A Star Is Born Review Featured

Not going to lie, I wasn’t overly enamoured with the plot behind this film. In fact, I even considered going to see Johnny English instead… But I so glad I trusted the critics’ reviews and booked myself a ticket; this film blew me away. (So did the soundtrack. Queue ‘Music to My Eyes’ to play indefinitely).

It was so raw and so human: at times I found myself smiling at the pure magic of the characters’ bond, and at others my heart ached and I was close to tears (which is a big deal for someone who very rarely cries at films). I don’t want to give away too much in this post, especially as it’s so rare for a trailer not to give away most of the plot before you’ve seen the film! Even as the plot developed, this was done in such a subtle way that the audience is left guessing right until the end where they will find Jackson and Ally by the end of the film.

Arguably a valid measure of success for a film of this genre is the fact that I felt such a connection to the characters, feeling their joy and pain and everything in between as much as any outsider possibly can. I think the connection I felt probably came from witnessing so much of their intimately private and disconcerting public lives and seeing how these two came together and apart at the same time. Bradley Cooper (who not only starred in the film but directed and co-produced it) did such an amazing job of revealing so many small details in his complex characters, so that you can simultaneously love and despair at. The time frame of the film was relatively short, and it seems as if this was most likely deliberate to create the sense of something extraordinary, and almost too good to be true. Yet despite all the soaring highs and devastating lows of Ally and Jackson (and Charlie (see below)), it was utterly captivating to see the progression of the couple through all of the challenges life threw at them.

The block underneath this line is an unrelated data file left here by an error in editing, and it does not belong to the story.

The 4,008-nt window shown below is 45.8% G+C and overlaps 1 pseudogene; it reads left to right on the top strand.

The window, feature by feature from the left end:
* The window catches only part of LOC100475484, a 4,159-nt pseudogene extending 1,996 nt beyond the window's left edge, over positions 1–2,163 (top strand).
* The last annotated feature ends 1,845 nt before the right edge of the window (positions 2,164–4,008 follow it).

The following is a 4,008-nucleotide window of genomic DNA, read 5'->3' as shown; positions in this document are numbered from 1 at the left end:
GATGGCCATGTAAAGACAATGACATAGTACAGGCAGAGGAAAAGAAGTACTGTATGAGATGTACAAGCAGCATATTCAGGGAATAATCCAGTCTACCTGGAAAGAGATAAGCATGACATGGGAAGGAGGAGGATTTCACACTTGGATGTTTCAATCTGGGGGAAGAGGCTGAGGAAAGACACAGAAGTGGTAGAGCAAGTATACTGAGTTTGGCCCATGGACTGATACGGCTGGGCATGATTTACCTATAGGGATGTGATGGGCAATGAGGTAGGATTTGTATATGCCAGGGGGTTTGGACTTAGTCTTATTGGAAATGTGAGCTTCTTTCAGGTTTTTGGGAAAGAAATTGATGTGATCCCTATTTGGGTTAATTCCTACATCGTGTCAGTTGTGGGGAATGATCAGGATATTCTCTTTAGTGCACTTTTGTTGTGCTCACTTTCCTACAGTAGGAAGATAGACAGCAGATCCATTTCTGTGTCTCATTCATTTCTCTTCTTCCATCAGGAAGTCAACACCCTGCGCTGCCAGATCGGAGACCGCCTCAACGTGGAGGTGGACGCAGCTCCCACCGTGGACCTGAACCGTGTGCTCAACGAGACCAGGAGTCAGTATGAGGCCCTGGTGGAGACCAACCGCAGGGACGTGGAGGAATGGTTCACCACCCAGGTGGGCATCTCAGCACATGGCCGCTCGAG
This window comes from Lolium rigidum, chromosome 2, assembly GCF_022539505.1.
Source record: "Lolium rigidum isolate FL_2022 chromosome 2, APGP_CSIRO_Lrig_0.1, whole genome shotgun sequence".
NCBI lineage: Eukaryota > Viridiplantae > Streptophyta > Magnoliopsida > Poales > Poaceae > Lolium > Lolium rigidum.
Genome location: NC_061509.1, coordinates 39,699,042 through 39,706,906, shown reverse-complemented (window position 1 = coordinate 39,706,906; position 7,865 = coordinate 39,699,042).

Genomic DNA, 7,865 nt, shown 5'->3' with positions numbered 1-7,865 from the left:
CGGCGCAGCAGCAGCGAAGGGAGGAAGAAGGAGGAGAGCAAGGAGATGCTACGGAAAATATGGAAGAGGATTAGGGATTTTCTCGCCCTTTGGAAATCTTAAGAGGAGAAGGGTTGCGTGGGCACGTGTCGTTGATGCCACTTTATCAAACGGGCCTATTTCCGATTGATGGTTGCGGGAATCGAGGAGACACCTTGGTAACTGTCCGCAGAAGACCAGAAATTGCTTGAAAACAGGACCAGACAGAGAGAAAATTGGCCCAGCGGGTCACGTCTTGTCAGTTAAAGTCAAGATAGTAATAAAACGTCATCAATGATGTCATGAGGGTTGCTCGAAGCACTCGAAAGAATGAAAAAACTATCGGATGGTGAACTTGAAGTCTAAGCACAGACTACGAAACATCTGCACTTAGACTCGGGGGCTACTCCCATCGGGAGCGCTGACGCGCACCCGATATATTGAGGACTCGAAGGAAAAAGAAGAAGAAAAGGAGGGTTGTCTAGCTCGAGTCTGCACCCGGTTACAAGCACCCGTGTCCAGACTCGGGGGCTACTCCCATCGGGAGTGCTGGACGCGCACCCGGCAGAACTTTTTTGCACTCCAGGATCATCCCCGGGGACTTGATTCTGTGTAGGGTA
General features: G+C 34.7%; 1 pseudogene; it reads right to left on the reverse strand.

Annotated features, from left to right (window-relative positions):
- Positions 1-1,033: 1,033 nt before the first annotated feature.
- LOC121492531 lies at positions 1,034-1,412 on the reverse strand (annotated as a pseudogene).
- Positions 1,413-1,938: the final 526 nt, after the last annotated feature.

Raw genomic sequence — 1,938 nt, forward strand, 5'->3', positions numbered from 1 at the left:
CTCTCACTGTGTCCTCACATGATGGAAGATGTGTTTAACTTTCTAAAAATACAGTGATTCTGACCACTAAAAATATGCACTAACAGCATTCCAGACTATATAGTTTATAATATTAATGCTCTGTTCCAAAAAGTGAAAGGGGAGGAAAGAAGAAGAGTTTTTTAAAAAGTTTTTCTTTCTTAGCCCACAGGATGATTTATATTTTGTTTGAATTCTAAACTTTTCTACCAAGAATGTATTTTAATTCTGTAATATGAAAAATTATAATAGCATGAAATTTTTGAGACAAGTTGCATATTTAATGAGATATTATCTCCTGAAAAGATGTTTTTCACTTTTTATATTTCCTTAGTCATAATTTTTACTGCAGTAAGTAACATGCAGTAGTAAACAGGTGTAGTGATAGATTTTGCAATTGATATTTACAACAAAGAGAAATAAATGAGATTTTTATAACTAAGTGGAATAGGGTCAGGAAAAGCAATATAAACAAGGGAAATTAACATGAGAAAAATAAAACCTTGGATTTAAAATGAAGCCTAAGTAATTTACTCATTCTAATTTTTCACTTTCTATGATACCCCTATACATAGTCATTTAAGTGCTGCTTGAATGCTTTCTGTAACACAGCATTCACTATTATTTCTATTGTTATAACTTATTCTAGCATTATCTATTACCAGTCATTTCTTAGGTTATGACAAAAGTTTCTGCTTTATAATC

Side note: In case you haven’t already heard, the couple’s dog Charlie is Bradley Cooper’s real life dog. My heart hurt when he came on screen, he is one big floofball and, I feel, executed his role perfectly from start to (heartbreaking) finish.

And as for Lady Gaga – wow. Perhaps knowing a little about her experience of mental health swayed my judgement, but I’m not even sure; she makes you feel every single emotion with her character. And her character, Ally, is so easy to love. Thinking back on the film, it struck me how Ally struck such a seemingly impossible balance of not letting someone consume you while being the most incredible support for her partner even when most people would have walked away. Lady Gaga is such an inspiration having spoken up about her PTSD after being raped, as well as her depression, and, in this beautiful film, she gives a window into another facet of mental illness. Evidently, so many people struggle with the issues depicted in this film, and likely in starkly different contexts to the characters in the film. And yet, I didn’t feel as if the film glorifies addiction in anyway – rather, it reveals the everyday impact of the disease on every relationship and just day to life in a way which I didn’t anticipate.

Often with long films (especially those that are quite emotionally demanding) I get a bit restless and wonder how much longer is left, but when the end credits started rolling of this film I wanted to see so much more of Ally and Jackson. I came out of the cinema, almost in quiet reflection, trying to take in what I’d just seen – that’s when you know a film is good.

I’d love to know via le DMs what you thought of the film if you get round to seeing it – and I would definitely recommend scheduling it in if you can, 100% worth the time and money (don’t get me started on how expensive cinema tickets are these days).

Image credits: Clay Enos, Warner Bros. 2017